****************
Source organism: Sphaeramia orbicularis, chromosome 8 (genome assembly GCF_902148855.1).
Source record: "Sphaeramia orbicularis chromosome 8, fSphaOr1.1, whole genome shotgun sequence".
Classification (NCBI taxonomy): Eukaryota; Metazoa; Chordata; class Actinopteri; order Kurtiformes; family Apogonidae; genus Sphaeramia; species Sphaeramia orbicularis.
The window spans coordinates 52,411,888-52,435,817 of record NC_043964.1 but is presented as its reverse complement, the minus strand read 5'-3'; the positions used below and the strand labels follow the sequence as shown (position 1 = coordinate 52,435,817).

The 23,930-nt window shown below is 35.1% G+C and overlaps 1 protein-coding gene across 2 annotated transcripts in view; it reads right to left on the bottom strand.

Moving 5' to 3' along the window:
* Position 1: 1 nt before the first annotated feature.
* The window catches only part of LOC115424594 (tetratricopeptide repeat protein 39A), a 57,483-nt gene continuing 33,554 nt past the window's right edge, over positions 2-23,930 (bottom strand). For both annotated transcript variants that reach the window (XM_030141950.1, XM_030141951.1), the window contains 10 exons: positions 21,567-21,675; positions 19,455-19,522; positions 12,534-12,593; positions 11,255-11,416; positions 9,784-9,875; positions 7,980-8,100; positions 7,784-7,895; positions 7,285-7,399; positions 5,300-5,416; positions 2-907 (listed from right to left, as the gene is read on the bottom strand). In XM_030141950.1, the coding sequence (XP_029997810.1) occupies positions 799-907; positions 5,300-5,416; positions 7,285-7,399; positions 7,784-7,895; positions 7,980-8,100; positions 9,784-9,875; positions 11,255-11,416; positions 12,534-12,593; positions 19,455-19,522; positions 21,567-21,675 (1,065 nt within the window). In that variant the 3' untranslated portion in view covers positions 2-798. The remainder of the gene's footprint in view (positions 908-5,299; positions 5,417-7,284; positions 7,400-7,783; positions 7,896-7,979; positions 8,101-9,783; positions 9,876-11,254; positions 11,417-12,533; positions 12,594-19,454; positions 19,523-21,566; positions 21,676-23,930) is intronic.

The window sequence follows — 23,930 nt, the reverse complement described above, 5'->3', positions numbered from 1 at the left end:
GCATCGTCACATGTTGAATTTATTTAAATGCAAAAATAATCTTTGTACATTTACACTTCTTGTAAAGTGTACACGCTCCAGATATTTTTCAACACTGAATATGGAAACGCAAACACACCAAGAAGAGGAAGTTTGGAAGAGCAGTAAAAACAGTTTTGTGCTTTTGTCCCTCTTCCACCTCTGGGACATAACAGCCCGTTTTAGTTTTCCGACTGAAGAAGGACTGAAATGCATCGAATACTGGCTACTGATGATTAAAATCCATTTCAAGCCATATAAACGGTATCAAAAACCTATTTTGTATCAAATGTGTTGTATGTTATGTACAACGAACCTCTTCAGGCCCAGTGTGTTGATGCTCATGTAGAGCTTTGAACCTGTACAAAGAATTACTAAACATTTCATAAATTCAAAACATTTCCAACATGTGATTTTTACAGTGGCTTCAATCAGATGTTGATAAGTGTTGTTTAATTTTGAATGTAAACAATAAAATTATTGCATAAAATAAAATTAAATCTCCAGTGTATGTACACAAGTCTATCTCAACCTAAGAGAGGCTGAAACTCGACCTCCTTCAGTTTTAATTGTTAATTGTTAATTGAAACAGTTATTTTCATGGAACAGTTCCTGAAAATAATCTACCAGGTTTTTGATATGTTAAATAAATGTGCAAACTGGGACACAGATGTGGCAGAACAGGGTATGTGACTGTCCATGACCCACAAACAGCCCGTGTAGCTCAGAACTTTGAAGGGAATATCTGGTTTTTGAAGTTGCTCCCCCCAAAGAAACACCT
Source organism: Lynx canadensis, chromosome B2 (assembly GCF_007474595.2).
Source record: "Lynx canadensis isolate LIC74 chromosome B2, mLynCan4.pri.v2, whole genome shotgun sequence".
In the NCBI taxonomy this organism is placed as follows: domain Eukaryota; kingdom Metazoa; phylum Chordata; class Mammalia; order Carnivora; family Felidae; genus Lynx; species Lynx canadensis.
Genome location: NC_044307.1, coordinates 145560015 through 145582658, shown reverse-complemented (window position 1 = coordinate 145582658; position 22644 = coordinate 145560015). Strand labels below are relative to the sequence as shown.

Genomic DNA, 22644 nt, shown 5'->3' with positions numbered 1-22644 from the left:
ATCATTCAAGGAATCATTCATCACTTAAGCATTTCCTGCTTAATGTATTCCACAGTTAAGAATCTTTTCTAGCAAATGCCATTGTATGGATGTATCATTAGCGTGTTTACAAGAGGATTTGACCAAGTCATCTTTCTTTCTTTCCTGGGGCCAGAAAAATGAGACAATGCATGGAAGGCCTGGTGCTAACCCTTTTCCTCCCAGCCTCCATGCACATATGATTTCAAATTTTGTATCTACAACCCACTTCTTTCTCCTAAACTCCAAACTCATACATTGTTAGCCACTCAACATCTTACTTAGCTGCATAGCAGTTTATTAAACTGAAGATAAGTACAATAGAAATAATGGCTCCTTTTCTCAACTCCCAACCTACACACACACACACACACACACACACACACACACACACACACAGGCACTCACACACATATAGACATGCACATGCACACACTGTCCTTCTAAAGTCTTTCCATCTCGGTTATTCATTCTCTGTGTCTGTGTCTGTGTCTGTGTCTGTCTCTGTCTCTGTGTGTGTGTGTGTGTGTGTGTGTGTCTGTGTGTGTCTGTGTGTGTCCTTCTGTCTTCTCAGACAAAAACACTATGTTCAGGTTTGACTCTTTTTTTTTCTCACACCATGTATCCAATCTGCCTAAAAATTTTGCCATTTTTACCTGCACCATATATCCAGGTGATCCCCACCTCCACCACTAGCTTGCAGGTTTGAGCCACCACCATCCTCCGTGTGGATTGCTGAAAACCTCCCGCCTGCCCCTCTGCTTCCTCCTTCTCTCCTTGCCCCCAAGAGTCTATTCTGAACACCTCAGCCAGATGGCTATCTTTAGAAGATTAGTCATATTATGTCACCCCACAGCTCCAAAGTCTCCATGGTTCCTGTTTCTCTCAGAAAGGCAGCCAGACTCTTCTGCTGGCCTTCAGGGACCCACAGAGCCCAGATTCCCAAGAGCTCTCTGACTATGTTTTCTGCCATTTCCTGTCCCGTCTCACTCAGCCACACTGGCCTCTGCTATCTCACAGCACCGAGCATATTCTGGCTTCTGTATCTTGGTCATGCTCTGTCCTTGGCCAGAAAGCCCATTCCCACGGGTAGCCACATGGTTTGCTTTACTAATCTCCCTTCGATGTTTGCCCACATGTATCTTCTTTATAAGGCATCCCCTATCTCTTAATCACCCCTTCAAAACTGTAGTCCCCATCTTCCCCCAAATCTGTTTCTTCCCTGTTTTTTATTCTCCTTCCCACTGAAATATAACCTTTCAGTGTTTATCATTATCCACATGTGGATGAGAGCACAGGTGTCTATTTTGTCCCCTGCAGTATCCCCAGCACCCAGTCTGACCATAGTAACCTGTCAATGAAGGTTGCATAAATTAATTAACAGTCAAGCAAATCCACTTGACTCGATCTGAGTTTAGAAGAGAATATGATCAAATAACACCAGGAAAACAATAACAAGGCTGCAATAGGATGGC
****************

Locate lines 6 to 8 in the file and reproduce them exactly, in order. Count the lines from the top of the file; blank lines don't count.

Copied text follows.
Moving 5' to 3' along the window:
* Position 1: 1 nt before the first annotated feature.
* The window catches only part of LOC115424594 (tetratricopeptide repeat protein 39A), a 57,483-nt gene continuing 33,554 nt past the window's right edge, over positions 2-23,930 (bottom strand). For both annotated transcript variants that reach the window (XM_030141950.1, XM_030141951.1), the window contains 10 exons: positions 21,567-21,675; positions 19,455-19,522; positions 12,534-12,593; positions 11,255-11,416; positions 9,784-9,875; positions 7,980-8,100; positions 7,784-7,895; positions 7,285-7,399; positions 5,300-5,416; positions 2-907 (listed from right to left, as the gene is read on the bottom strand). In XM_030141950.1, the coding sequence (XP_029997810.1) occupies positions 799-907; positions 5,300-5,416; positions 7,285-7,399; positions 7,784-7,895; positions 7,980-8,100; positions 9,784-9,875; positions 11,255-11,416; positions 12,534-12,593; positions 19,455-19,522; positions 21,567-21,675 (1,065 nt within the window). In that variant the 3' untranslated portion in view covers positions 2-798. The remainder of the gene's footprint in view (positions 908-5,299; positions 5,417-7,284; positions 7,400-7,783; positions 7,896-7,979; positions 8,101-9,783; positions 9,876-11,254; positions 11,417-12,533; positions 12,594-19,454; positions 19,523-21,566; positions 21,676-23,930) is intronic.